4. Remove the paper backing from all the appliqué shapes.
  5. Find two of the 13" wide x 22½" high rectangles. Place them right side up and flat on your work surface. 
  6. Place one appliqué design on each rectangle. The appliqué should be centered side to side, and the lowest point of the shape should be positioned 5½" up from the bottom raw edge of the fabric panel. 

    NOTE: Between the two pieces of the lingerie bag appliqué (the bustier and the undies), there should be approximately ¾" at the center (the widest point) and approximately ¼" at the sides (the narrowest points). Adjust as needed to make sure you have enough space for to appliqué around all edges of both pieces and still leave an appropriate gap between the two pieces, as shown on our finished samples. If you are quite skilled with appliqué, you can get away with less space than if you are just learning.
  7. Fuse each appliqué in place, following manufacturer's instructions. 
  8. Thread the machine with bobbin thread in the bobbin and decorative thread in the top (we used pale pink). Attach a decorative stitch presser foot or appliqué presser foot. We used the clear Janome Satin Stitch foot with its wide open front and helpful center guide notch.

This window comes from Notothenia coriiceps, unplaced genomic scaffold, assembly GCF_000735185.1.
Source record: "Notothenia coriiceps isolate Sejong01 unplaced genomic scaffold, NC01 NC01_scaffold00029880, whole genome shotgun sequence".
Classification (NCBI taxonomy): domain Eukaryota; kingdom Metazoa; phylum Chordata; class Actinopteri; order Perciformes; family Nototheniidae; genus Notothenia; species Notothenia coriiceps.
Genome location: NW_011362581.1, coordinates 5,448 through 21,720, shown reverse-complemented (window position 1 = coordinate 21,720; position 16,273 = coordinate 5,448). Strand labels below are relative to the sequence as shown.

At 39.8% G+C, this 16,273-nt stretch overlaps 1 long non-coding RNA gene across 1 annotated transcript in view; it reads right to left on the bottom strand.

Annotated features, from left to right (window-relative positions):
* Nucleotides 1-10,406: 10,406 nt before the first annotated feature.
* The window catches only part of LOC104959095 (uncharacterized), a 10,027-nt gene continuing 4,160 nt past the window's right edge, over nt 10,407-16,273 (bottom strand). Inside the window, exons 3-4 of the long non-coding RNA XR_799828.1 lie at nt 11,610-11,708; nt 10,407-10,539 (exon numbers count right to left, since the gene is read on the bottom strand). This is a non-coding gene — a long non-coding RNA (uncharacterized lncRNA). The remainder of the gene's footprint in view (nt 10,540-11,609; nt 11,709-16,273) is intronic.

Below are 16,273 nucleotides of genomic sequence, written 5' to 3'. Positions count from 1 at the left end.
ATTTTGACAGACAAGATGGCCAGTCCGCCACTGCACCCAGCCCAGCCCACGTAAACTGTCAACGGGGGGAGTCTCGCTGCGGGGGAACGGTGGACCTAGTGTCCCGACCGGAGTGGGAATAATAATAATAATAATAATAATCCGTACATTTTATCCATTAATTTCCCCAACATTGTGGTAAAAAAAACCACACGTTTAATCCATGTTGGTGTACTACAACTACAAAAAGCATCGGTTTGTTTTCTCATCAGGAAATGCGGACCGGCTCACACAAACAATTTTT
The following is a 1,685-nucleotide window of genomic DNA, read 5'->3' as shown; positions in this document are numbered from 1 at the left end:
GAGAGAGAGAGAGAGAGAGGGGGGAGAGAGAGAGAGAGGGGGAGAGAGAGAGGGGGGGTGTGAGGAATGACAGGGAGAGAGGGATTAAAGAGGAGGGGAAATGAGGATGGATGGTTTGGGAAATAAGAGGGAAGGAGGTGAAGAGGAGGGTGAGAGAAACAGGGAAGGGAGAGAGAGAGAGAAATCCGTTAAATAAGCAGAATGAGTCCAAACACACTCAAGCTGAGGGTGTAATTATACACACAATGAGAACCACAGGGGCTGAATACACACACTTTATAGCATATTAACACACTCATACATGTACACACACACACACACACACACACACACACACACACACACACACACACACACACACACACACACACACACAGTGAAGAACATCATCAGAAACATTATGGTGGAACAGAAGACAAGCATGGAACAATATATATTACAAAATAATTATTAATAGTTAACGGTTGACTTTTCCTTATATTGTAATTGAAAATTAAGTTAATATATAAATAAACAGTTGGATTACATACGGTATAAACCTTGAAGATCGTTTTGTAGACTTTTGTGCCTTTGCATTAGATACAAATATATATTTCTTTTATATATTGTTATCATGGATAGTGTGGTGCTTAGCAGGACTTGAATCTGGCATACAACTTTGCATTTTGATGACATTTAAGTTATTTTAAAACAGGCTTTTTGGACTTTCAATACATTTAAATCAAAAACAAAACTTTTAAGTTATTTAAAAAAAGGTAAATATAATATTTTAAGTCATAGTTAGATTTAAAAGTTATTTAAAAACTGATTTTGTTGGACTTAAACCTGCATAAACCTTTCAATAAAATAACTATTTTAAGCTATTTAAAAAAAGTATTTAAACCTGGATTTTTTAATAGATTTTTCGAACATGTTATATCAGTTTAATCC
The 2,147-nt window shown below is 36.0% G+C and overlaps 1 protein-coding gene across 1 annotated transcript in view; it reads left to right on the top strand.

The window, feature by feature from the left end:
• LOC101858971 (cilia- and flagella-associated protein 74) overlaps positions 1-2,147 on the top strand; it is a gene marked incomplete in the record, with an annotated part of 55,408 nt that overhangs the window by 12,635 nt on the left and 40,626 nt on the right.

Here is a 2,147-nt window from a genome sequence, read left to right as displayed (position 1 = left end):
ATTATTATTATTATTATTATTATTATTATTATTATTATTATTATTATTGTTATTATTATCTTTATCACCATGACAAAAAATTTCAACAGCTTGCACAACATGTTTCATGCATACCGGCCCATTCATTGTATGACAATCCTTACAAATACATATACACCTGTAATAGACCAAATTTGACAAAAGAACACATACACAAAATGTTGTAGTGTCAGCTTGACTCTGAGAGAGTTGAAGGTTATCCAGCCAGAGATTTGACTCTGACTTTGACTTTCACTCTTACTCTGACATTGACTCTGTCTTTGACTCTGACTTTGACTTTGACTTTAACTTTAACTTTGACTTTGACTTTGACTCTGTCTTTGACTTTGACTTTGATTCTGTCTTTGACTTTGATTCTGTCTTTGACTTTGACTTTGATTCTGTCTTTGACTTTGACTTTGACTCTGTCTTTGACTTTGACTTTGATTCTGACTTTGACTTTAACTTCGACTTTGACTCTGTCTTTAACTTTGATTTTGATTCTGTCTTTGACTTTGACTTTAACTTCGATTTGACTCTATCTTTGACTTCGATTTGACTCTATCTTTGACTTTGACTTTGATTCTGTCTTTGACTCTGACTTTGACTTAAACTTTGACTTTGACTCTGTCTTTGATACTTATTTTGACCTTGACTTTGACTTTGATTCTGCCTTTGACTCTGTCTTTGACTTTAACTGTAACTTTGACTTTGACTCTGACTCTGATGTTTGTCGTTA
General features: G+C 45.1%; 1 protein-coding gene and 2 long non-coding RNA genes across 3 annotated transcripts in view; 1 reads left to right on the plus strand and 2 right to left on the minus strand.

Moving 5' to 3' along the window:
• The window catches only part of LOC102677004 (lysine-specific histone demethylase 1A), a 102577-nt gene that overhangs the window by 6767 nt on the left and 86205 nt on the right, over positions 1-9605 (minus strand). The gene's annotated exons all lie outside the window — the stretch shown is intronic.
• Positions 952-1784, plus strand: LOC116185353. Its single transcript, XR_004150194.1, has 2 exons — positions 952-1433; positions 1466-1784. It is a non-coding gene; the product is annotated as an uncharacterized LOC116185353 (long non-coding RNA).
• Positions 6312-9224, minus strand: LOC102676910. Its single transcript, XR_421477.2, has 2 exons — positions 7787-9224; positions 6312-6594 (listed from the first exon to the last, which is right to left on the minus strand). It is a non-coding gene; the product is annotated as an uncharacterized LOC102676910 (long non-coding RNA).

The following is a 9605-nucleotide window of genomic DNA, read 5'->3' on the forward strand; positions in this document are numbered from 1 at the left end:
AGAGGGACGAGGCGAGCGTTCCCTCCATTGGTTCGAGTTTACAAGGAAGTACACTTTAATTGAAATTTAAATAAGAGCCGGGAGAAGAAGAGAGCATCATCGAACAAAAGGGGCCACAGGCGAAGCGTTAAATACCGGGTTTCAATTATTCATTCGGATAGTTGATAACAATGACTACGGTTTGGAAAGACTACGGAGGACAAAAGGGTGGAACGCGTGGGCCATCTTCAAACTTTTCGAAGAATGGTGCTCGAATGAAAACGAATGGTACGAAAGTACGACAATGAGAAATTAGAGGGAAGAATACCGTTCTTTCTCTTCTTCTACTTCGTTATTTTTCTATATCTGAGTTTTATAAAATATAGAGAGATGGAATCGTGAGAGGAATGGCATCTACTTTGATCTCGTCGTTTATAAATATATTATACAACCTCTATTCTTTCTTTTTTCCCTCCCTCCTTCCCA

9. Select a small zig zag stitch. Practice first on scraps to get the stitch length and width that works best for you.
  10. Zig zag around all the edges of all the appliqué shapes, using the raw edge of the fabric as the center guide for your zig zag stitch. Go slowly and don't be afraid to stop, with the needle in the down position, and re-adjust along the way in order to keep your stitching smooth and pretty. The scallops at the bottom the bustier will definitely require a bit of adjustment along the way.
        
    NOTE:
    If you are new to this technique, check out our Appliqué Tutorial
  11. Find the small length of decorative ribbon. Tie it into a tiny bow. Hand stitch the bow in place at the center of the bustier appliqué's neckline.

Casings

  1. Find the two 1¼" x 12½" strips for each bag (four strips total). Fold back each end ½" and press well. Fold back the long top and bottom edges ¼" and press well. 
  2. You should end up with four finished edges and a strip that now measures ¾" x 11½". This will become the casing for the flat coding.
  3. There is a casing on both the front and back of each bag.
  4. Place all four front and back rectangles right side up on your work surface. The front rectangles should have the appliqués in place.
  5. Place a casing strip on each rectangle. As mentioned above, your casing strips should have been fussy cut to allow you to match them in position now.